Color Contrast for Crystal Clear Visuals. Foreground and background colors must have good contrast with each other so users can view your content without needing to squint their eyes. Of course both colors must complement each other. Use your favorite online color contrast checker to see if your colors provide enough contrast when seen by a person with color deficiencies. I love the color contrast shown in ProductiveDreams.com’s mobile web. The white text on dark brown background offers a very clear visual of the content. Their social media buttons are bordered by the same dark brown hue before being plugged into an orange background, while the white search textbox on the same orange background provides a solid-enough color contrast.
ProductiveDreams.com’s mobile vs. desktop web
High-Speed Page Loading. Let’s face it; users want their mobile sites to load fast. The majority is on a limited data plan, so your mobile web app had better load fast and not drain their limited and precious bytes. The culprit behind slow and large page loads is images. If diminishes the UX. If you can’t get rid of all the images, at least limit it to the homepage and headers only. A great example is VirginAustralia’s mobile web. The homepage contains only a series of eye-catching images in a slider, as well as their logo in the header. The rest of the pages are just relevant text-only content that are beautifully laid out and does not contain a single image.
VirginAustralia.com’s mobile vs. desktop web
Minimize Text Entries If You Can. Again, the problem with fat fingers. Typos that lead to frustrations, and the eventual fear of using the mobile website. Minimizing text entries doesn’t only apply to mobile sites. Desktop web apps also benefit from a good UI design that minimizes the amount of typing. Look at VirginAustralia.com’s mobile and desktop booking sites that use dropdowns, checkboxes and number spinners – a no brainer but you still see a lot of designers overlooking this design criterion.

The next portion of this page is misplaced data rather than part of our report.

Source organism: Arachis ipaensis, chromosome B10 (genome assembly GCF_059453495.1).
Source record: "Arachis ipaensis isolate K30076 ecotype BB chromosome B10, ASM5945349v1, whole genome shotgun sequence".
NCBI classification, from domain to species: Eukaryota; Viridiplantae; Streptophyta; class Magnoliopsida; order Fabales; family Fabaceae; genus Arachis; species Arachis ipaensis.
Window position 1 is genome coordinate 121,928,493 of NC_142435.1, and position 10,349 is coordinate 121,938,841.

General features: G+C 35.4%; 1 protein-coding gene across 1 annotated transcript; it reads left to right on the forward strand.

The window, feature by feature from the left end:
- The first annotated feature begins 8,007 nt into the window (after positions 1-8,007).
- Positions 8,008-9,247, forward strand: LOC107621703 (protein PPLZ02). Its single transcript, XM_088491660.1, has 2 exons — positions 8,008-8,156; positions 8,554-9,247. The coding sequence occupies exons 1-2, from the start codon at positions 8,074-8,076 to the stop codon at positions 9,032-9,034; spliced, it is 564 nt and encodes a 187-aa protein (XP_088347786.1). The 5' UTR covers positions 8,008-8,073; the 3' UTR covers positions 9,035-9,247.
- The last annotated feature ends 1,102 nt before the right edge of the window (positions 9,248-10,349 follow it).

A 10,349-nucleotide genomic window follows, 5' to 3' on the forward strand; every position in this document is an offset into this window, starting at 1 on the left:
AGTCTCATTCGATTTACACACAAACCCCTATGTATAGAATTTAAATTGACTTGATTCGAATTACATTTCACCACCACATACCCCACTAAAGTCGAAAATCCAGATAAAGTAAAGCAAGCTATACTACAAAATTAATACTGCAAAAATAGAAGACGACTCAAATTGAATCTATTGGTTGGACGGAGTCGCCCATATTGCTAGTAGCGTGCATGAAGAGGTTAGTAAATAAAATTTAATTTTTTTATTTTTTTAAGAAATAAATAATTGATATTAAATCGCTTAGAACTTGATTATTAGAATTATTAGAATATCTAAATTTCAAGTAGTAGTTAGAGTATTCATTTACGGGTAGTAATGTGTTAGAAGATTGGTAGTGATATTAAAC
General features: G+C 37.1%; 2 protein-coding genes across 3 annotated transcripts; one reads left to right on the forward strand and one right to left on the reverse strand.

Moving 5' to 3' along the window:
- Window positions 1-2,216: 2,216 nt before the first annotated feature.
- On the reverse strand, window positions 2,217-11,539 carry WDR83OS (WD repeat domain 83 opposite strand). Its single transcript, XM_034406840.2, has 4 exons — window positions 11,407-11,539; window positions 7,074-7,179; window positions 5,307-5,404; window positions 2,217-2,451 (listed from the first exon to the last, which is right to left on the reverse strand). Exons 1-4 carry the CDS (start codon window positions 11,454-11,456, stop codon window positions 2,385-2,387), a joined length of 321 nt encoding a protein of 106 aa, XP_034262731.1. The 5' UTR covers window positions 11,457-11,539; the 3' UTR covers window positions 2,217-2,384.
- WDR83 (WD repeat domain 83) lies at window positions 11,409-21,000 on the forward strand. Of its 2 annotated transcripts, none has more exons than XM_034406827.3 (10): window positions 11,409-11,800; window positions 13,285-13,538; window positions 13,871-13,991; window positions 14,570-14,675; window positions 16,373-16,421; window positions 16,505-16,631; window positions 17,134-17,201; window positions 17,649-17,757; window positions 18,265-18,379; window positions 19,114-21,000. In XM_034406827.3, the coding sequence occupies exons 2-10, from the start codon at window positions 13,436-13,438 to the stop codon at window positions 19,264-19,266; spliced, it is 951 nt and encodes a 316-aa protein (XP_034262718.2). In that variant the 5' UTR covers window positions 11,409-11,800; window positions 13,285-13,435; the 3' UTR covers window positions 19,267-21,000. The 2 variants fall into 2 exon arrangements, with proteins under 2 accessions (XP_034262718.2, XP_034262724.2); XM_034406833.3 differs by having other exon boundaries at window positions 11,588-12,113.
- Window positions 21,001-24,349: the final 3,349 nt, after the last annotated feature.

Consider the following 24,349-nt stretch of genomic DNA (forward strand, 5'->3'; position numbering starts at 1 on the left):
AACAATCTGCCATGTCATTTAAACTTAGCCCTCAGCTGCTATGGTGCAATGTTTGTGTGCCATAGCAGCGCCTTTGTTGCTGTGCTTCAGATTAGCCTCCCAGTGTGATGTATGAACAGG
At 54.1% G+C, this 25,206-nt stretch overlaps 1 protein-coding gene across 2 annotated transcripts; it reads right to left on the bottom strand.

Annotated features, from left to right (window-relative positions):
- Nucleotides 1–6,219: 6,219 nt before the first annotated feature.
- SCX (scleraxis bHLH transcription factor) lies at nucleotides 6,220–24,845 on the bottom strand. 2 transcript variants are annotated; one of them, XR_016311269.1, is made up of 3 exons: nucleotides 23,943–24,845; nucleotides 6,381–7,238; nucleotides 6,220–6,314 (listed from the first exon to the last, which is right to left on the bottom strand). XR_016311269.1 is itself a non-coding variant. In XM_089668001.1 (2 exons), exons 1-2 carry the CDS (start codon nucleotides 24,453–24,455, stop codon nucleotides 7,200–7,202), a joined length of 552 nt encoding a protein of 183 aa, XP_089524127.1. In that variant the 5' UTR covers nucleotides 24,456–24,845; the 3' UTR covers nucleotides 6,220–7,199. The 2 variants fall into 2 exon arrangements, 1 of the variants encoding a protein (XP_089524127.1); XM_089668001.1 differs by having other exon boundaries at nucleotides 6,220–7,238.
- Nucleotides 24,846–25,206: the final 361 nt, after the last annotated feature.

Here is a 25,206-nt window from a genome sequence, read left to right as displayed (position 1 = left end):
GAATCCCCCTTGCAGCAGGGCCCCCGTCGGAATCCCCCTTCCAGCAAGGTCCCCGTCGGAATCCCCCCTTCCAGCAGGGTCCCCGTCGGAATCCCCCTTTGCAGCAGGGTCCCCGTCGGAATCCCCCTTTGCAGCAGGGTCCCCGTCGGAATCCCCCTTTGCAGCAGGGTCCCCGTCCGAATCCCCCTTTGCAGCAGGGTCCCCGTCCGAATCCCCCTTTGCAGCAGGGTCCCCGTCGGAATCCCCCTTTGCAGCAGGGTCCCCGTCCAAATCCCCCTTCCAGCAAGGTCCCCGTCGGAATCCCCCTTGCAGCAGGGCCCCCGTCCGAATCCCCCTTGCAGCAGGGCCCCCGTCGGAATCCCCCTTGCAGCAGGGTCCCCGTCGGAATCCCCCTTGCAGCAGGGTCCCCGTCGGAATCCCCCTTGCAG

Minimizing text entries does not apply to every site. If you are designing a salesforce app, no matter what you do, somebody’s got to key in a new customer profile and that’s really a pain in the neck to perform with a smartphone. These kinds of text-entry-intensive apps will do a lot better on tablets or phablets with a bigger screen.
Device Orientation Matters. Design your mobile app for portrait mode. Otherwise, users will have a hard time holding on to the phone. You wouldn’t want them to drop the phone into the toilet bowl while trying to surf your landscape-oriented site, would you? But of course, no web designer worth their salt is senseless enough to design a portrait-based mobile web, unless it’s a game.
Test on Different Platforms and Screen Sizes. Test your mobile web design on major mobile platforms, brands and screen sizes. Test your mobile website on iOS, Android, Windows Phone and Blackberry 10. For iOS, test your design on the iPhone and iPad. For Android, get at least two different brands of Android smartphones, one Android phablet and one Android tablet. And for each phone, phablet and tablet, test the design on different browsers – Chrome, Firefox, Opera – in addition to testing on the native browser that comes with the phone platform. You will be surprised to find your mobile web not showing well or breaking on some browsers simply because each browser brand has a different level of HTML5 support as of today.